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Thread: Studentís Arrest Tests Immigration Policy

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    Re: Studentís Arrest Tests Immigration Policy

    Quote Originally Posted by RightinNYC View Post
    While it's certainly nice that this woman has managed to attend a few years of college, how does that change the fact that she's here illegally?
    She's been here for over a decade, and her PARENTS brought her here.

    Quote Originally Posted by RightinNYC
    Should we put a clause in the immigration law saying that illegals will not be deported so long as they're hard-working? The prevalence of emotional reasoning in this country is just depressing.
    The only rationale against illegal immigration that makes even a modicum of sense is the argument that they're a drain on public resources. This girl is getting a college education and is obviously intelligent. What exactly is she doing to harm the country?

    It's not "emotional reasoning" to suggest that our government might want to employ the slightest bit of discretion before deciding to deport someone.

    Quote Originally Posted by RightinNYC
    You've got to be kidding me. The chancellor claims that they couldn't possibly enforce a citizenship requirement, because it would cost $5/student. Given that Ms. Colotl alone bilked over $30k from the state coffers, that seems a little ridiculous.
    She was living in the state and received in-state tuition. She didn't steal anything.
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    Re: Studentís Arrest Tests Immigration Policy

    Quote Originally Posted by FilmFestGuy View Post
    Okay, thanks for the point-by-point...but what the hell do you expect someone to do if they were brought her illegally as a minor.

    What do want them to do personally.

    They're not criminals as children, so what do YOU want them to do when they turn 18?

    That's what I'm asking here. What do you expect them to do practically as human beings.
    Realistically, I expect them to stay here as long as they can while being under the radar. If they get caught, they will get deported. That's the law. If people think that the law should be changed, let's change it.

    I'm not saying that a child who is brought here by their parents has done anything wrong. I'm saying that the fact that they didn't do anything wrong doesn't mean they get to stay.

    And, I'm sorry - if she gave them the address where she was residing, then the whole in-state vs. out-of-state thing is ****ing ridiculous. Regardless of legality, if she gave police the address where she was residing, to charge her with a felony for reporting a false address is just draconian. What address was she supposed to give them? A random address in Mexico that she hadn't been to since she was 10 years old?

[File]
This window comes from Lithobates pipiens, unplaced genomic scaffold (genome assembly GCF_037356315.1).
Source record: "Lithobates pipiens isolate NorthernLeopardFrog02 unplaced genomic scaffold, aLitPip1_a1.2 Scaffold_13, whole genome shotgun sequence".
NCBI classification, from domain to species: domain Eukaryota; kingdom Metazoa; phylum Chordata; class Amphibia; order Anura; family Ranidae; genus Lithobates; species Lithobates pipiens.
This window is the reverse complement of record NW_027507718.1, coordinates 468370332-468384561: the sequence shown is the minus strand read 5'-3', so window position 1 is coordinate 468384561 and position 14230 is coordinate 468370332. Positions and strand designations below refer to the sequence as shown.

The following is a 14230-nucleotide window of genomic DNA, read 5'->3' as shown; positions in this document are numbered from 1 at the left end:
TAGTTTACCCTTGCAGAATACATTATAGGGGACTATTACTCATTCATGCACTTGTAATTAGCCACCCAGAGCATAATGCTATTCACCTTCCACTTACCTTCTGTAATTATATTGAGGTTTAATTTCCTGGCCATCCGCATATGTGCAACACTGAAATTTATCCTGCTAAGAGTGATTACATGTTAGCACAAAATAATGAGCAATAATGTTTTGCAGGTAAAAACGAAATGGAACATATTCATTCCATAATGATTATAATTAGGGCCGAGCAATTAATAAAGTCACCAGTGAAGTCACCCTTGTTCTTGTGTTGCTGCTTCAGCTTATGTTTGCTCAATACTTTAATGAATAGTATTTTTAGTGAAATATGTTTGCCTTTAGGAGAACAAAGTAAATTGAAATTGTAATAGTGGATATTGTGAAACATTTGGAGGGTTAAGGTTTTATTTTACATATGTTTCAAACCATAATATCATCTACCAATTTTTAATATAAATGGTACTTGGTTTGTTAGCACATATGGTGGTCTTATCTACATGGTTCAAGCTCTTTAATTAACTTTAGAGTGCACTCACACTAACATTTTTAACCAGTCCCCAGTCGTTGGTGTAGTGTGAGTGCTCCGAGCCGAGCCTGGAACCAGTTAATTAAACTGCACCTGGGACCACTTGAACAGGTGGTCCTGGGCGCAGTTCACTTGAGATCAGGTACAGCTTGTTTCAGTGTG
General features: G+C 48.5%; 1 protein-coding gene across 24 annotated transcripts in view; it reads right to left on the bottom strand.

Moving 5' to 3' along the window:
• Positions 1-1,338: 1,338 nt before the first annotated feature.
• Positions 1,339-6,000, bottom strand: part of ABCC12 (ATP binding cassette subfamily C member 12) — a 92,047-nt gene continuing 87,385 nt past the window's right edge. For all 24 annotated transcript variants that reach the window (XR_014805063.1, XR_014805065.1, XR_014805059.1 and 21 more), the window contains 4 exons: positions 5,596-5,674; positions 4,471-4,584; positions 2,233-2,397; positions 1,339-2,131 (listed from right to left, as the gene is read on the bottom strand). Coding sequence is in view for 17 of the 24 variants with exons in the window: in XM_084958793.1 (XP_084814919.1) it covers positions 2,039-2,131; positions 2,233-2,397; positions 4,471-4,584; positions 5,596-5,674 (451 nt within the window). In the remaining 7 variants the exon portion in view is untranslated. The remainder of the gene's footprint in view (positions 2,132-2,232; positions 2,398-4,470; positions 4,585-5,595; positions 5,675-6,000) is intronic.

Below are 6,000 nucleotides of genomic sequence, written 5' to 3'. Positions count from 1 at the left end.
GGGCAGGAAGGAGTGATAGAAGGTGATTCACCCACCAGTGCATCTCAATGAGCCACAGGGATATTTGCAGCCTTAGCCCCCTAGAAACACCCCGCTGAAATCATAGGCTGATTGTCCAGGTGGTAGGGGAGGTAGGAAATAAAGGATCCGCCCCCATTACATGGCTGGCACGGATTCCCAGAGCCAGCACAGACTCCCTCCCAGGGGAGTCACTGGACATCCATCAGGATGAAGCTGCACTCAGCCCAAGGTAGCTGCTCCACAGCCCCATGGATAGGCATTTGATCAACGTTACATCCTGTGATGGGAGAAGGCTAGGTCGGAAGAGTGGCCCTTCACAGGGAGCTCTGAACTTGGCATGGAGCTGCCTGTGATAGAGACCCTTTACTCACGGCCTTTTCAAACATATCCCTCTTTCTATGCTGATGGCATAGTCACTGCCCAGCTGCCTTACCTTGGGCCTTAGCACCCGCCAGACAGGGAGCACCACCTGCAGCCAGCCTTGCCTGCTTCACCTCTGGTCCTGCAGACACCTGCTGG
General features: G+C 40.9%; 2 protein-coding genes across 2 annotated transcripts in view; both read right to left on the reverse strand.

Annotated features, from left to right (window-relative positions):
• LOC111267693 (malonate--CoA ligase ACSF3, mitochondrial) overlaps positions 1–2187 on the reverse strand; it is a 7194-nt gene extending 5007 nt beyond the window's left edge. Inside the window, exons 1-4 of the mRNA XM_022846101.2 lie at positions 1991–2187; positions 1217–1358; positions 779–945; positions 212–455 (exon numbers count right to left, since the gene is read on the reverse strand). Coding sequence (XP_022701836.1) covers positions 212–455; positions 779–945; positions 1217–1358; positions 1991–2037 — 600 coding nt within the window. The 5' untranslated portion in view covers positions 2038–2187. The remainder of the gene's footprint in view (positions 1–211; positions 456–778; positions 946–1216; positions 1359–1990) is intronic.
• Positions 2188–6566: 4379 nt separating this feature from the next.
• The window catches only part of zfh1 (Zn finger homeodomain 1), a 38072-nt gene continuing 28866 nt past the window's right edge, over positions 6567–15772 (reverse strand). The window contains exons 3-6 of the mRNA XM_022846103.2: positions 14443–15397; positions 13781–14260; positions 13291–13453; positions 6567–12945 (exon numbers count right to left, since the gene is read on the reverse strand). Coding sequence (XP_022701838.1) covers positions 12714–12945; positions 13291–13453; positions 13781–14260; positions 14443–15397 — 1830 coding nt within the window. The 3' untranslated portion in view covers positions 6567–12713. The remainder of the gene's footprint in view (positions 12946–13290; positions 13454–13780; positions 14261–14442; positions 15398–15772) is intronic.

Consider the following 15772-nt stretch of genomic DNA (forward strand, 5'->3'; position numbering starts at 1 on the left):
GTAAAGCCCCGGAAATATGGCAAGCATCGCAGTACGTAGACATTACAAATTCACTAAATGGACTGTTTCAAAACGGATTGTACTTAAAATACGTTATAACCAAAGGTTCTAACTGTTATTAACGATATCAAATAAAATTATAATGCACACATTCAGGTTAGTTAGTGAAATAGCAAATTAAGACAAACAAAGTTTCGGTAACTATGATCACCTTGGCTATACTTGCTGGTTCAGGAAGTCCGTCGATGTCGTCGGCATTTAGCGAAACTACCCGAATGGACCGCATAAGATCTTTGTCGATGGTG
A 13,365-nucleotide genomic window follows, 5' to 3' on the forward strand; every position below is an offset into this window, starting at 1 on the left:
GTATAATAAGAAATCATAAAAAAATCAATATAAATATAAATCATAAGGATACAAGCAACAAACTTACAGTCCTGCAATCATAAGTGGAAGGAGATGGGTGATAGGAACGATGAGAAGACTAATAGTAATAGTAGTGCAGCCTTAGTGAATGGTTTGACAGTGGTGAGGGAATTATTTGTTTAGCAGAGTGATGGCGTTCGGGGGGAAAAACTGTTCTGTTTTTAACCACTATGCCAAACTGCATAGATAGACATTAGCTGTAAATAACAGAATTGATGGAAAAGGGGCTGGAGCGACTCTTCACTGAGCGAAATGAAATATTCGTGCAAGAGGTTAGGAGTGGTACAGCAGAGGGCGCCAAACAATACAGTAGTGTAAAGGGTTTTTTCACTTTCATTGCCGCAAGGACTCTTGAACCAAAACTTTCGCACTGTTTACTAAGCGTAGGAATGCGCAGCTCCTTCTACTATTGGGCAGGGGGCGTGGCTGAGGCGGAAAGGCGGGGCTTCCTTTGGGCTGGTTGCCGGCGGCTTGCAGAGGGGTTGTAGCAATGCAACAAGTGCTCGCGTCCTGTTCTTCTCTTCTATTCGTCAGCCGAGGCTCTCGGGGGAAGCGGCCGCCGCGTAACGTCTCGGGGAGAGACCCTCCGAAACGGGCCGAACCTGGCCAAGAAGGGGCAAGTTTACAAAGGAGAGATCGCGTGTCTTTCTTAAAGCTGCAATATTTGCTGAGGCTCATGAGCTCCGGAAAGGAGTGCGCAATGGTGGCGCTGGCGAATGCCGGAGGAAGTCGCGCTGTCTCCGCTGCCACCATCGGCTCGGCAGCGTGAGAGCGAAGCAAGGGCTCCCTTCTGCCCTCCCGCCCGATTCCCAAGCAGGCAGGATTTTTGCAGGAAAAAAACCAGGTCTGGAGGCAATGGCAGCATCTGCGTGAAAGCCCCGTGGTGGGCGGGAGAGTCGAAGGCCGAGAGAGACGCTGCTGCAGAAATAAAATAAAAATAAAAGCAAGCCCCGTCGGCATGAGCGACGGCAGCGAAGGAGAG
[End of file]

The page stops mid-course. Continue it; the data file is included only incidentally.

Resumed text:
If you're referring to the felony charge for giving a false address when she was questioned by the police, then you're probably right, as it sounds trumped up. If you're referring to the fact that she lied on her application to get in-state tuition, then no, that's certainly a wrong that she committed. It's no different than fraudulently obtaining other public funds.

    Quote Originally Posted by Kandahar View Post
    She's been here for over a decade, and her PARENTS brought her here.
    You missed the question that I was responding to there. Someone claimed that based on her achievements, she had already advanced society. My point was that attending Kennesaw State for three years thanks to $30k in improperly obtained public funds does not constitute "advancing society."

    The only rationale against illegal immigration that makes even a modicum of sense is the argument that they're a drain on public resources. This girl is getting a college education and is obviously intelligent. What exactly is she doing to harm the country?
    Again, this is a criticism better directed at our larger immigration scheme, not at this particular case.

    It's not "emotional reasoning" to suggest that our government might want to employ the slightest bit of discretion before deciding to deport someone.
    If the law says in black and white that someone who is here illegally in these circumstances must be deported, then it is absolutely "emotional reasoning" to say "But she's attending college and sounds hard-working, so they should make an exception."